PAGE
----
Richard Mainwaring

As if the punning title wasn’t enough, Richard Mainwaring’s idiosyncratic tour through the world of music and frequency brought plenty of entertainment to the City of Literature strand of this year’s Norfolk and Norwich Festival.

The BBC One Show contributor’s new book is a series of investigations into the power of the heard and the unheard, with plenty of surprising facts and bad jokes in the process.

Mainwaring’s thesis is based on the idea of an ‘infinite piano’, starting out with the keyboard we are used to but stretching out in either direction to the shrillest highs to the most sickening lows, both well outside of what the human ear can detect. He takes a rather poetic interpretation of the science in places – though both waves, there are big differences between sound and light, for example, but that doesn’t stop it being fun.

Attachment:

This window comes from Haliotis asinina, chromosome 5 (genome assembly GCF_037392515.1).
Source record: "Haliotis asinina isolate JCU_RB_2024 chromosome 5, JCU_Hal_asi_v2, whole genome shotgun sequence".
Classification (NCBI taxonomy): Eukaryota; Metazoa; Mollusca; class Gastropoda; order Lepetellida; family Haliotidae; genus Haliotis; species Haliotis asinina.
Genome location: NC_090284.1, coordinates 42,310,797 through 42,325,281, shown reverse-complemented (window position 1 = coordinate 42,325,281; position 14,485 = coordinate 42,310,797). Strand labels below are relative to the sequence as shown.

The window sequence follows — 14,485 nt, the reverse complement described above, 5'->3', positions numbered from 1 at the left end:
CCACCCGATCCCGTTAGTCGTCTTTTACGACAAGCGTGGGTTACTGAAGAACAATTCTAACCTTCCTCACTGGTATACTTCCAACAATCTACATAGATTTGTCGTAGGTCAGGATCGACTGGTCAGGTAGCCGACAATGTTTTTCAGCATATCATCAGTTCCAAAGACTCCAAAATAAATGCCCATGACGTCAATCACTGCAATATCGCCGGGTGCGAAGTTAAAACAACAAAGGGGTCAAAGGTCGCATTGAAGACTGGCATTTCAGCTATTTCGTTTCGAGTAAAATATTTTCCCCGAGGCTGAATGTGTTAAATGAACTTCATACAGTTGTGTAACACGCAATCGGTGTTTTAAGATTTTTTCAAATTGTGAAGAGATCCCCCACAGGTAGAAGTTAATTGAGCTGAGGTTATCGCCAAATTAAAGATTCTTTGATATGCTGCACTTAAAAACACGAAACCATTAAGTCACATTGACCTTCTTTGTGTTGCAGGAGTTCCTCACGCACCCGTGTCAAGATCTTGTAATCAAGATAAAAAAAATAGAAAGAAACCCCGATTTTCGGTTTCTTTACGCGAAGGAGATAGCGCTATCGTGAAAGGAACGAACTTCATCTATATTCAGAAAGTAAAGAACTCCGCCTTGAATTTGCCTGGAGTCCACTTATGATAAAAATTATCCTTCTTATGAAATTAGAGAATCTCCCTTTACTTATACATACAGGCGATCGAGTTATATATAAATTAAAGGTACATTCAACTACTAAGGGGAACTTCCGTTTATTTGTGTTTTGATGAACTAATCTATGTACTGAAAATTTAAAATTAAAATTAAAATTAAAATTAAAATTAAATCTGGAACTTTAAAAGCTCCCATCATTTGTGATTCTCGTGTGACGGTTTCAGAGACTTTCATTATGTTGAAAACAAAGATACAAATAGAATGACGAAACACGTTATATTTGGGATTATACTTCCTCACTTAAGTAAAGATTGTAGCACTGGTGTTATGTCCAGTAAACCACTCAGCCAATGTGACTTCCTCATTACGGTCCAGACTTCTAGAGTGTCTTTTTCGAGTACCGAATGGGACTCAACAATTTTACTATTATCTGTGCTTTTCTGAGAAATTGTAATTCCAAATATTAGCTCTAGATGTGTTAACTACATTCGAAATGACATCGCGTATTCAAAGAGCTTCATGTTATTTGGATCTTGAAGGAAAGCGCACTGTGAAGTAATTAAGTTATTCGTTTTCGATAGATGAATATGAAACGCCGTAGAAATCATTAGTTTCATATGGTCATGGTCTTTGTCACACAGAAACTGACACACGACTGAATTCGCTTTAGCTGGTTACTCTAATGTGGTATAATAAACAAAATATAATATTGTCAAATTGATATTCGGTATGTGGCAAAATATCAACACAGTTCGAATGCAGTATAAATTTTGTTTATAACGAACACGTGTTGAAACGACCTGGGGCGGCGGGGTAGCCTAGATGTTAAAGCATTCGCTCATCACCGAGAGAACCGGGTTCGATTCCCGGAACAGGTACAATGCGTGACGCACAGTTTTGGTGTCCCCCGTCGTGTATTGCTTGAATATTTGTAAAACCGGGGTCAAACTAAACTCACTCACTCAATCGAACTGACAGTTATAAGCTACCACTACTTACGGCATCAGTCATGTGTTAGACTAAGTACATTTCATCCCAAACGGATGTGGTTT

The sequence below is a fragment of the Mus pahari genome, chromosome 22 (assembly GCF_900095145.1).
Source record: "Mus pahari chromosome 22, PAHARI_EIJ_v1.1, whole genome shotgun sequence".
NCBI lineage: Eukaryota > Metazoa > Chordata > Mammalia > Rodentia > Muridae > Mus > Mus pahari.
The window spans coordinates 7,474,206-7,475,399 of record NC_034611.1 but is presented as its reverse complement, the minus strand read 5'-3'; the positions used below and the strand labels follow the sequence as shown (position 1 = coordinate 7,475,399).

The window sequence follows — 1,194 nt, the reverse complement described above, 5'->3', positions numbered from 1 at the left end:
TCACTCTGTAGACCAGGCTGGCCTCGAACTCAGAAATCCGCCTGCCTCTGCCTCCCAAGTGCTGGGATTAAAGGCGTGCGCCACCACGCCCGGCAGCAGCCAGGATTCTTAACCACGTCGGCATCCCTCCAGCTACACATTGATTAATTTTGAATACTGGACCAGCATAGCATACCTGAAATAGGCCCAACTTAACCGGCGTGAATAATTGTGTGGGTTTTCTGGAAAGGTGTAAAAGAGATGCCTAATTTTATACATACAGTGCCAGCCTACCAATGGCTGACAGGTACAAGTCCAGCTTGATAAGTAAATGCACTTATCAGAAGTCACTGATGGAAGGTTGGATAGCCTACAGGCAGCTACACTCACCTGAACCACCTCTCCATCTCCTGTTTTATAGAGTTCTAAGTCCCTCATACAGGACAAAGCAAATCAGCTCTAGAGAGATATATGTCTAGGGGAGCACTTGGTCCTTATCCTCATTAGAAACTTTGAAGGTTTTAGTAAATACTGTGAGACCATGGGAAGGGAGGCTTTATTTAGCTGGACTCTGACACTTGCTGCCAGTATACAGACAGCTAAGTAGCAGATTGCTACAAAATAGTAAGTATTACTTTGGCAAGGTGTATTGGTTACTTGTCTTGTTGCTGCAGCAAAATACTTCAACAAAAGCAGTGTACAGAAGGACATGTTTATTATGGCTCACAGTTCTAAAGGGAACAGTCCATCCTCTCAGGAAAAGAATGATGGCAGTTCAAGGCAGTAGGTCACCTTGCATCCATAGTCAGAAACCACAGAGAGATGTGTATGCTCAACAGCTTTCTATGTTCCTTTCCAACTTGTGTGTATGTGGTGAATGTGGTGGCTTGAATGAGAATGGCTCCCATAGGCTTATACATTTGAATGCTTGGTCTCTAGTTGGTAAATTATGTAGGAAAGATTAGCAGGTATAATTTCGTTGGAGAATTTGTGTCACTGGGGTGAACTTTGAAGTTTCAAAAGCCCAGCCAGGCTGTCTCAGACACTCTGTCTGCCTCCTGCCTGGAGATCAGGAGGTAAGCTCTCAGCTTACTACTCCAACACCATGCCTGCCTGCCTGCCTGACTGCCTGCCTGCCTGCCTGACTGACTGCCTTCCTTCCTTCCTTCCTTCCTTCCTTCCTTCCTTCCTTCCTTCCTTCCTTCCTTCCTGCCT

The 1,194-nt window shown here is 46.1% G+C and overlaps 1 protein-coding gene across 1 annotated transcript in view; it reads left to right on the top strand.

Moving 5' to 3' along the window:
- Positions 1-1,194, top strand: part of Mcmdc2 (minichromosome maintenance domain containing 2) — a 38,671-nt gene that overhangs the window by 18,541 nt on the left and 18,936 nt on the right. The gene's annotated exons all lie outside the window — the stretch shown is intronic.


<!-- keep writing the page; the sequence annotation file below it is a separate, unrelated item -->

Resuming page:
On stage in the Spiegeltent he ran through a selection of the publication’s stories including Newton’s fiddling with the colours of the rainbow and how you might be able to ‘play a rainbow’ by transposing the frequencies of each colour down into the range audible to humans. Spoiler alert: it’s not as pleasant as you might hope.

Slightly more fitting is the sound of rat’s whiskers. It turns out that the furry pests hairs are attuned to different sounds and used to help build a picture of their surroundings. These are close – but not quite the same – as the musical notes we recognise, and were put to chilling work in an unnerving rendition of possible plague song Ring a Ring o’ Roses.

Mainwaring is self-effacing about it how he came to be on TV or authoring a book, but he has an infectious enthusiasm and clear ability to communicate – even if that means cutting a few corners on the science along the way.

  • The Norfolk & Norwich Festival runs from 13-29 May 2022. For more information visit